|My husand and me with Rev. Dr. James “Smitty” Smith
and his wife Louise
“Will you help me get my life story down on paper?” he asked.
I swallowed. How was I to answer? I was an aspiring writer and had a list of publishing credits to my name.
But I was also a 46 year old white woman raised in the Baltimore suburbs. How could I write the story of an 84 year old black man raised in Baltimore City during the Great Depression?
But Smitty’s twinkling eyes and smile were more than I could resist.
“Yes,” I answered. Smitty smiled. Little did I know I had just started an amazing adventure.
But it really pains me to be honest: I used to groan inside every February when “Black History Month” came around. The little girl in me used to think, Why isn’t there a white history month?
My oh my, but how that little girl has grown up!
I spent the last several months of Smitty Smith’s life listening to his stories. He became my own personal tutor in Black History. He brought it alive for me because it was his story. Here was Black History in the flesh and blood of a man I’d come to deeply respect.
Smitty told me about growing up in Baltimore’s Sandtown neighborhood, the same city but a different world from where my father grew up. Smitty told me how he’d earn a nickel after school erasing pencil marks from books passed on from the white school, so they could use them in Sandtown’s black school.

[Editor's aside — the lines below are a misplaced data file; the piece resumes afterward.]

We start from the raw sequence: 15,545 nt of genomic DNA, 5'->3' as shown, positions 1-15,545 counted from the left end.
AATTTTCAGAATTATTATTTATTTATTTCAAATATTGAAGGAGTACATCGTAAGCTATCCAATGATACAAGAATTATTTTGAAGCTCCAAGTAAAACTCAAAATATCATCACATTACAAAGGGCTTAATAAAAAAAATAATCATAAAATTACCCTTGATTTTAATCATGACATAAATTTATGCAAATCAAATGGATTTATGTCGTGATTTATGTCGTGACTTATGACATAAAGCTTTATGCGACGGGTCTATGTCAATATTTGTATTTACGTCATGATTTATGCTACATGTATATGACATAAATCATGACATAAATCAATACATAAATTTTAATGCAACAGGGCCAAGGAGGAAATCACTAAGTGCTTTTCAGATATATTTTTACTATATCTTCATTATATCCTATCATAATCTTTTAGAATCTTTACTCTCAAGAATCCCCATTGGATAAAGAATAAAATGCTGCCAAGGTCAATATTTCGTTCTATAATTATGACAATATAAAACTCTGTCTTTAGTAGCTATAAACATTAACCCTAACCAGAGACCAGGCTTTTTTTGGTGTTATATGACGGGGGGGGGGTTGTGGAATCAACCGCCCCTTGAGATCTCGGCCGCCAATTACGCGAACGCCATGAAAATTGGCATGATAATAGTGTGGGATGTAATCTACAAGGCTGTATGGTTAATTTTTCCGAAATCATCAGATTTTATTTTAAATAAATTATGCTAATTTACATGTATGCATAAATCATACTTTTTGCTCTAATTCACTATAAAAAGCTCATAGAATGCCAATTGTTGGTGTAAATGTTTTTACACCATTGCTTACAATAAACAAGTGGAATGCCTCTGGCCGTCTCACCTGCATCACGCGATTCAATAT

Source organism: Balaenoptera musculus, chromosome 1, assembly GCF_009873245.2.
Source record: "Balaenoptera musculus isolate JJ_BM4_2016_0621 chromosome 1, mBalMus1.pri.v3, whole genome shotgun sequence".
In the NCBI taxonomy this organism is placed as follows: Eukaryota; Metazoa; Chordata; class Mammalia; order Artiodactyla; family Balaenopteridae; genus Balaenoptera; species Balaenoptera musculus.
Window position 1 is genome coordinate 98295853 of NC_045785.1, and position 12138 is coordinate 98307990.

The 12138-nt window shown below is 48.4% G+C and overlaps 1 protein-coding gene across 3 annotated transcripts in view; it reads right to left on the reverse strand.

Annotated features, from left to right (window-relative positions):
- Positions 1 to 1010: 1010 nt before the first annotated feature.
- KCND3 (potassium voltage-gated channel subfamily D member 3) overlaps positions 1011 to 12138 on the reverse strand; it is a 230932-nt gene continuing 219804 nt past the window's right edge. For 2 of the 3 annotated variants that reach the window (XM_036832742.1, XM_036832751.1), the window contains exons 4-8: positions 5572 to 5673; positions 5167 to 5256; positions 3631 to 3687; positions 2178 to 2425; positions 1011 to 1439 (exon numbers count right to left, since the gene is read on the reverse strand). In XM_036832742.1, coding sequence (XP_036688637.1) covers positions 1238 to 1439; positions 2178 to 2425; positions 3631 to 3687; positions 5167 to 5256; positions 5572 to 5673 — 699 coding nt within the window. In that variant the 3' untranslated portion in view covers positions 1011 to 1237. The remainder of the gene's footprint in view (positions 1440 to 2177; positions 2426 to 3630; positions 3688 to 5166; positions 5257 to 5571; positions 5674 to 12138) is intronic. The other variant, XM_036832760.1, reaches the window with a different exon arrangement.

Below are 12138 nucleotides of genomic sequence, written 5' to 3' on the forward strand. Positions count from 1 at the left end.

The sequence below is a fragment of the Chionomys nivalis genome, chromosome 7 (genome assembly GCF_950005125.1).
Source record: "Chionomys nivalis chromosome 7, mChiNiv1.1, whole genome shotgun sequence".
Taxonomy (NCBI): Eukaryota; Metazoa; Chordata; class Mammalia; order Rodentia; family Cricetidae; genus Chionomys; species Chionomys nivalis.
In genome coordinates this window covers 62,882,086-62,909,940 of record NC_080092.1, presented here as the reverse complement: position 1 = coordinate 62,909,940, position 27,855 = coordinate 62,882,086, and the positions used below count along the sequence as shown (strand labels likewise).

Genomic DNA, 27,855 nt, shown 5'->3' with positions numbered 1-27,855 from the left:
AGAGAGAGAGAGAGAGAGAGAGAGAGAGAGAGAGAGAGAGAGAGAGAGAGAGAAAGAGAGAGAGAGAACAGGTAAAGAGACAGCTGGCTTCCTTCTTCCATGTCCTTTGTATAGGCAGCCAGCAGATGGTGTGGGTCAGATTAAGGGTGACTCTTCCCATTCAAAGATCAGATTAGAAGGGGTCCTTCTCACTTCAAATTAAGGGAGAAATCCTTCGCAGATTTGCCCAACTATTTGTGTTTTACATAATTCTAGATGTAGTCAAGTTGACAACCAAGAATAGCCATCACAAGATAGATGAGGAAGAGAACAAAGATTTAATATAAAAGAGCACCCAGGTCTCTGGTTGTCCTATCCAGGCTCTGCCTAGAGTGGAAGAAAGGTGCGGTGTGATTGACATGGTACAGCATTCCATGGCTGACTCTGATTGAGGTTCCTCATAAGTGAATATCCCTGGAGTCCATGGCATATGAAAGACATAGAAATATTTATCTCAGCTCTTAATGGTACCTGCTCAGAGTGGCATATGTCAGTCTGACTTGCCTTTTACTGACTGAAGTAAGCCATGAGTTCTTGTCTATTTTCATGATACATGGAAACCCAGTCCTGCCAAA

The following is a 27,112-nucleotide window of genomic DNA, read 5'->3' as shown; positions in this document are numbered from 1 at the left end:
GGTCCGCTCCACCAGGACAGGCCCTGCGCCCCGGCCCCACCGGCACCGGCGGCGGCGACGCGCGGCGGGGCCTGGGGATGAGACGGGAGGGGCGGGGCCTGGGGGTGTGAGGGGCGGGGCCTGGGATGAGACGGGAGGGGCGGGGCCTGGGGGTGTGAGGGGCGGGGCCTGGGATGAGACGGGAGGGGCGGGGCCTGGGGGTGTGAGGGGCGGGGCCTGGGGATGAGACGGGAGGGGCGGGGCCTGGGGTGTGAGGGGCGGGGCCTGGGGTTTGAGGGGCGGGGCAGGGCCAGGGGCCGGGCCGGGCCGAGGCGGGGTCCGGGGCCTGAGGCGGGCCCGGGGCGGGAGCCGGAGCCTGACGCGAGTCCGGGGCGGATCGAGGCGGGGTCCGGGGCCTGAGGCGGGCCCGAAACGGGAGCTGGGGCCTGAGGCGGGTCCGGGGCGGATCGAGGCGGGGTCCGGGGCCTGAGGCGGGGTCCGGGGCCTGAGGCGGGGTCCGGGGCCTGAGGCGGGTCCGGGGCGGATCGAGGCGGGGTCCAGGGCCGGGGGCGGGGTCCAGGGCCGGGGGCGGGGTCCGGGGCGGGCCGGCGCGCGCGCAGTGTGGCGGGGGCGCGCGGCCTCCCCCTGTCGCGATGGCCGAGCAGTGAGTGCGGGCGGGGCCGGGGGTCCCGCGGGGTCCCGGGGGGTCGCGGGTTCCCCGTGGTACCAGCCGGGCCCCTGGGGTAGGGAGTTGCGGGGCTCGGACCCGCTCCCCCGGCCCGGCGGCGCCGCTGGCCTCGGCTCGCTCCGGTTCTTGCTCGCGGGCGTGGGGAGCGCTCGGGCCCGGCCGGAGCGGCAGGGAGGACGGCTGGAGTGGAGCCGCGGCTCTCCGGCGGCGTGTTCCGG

He described the street corner singers in his neighborhood. And how in 1936, Bill Kinney became Sandtown’s famous son singing with The Inkspots. Kinney was known as “the voice that made The Inkspots famous.”
I heard the story of when Smitty met Dr. Martin Luther King, Jr. “He had a personable way of looking in your eyes and made you feel like you’d been friends a long time.” Smitty sadly described being at a church ladies luncheon when the world learned King had been assasinated.
The day after President Obama was elected to office, Smitty reflected on the years when “coloreds were not allowed to have the good jobs, like being a policeman, fireman or garbage collector.”
Several years have passed since Smitty shared his stories with me before his death. (I’m now working on final revisions for his book “Mr. Nobody Smith: A Journey to Significance, A Legacyof Faith.”)
(For more information click http://www.lesliejpayne.com/ )
I think he would be pleased to know I’ve become a fan of Black History. I’ve read stacks of books, watched all sorts of movies, attended presentations, heard others’ stories, and researched on the Internet.
I’m still a white woman.
But I’m a whole lot wiser.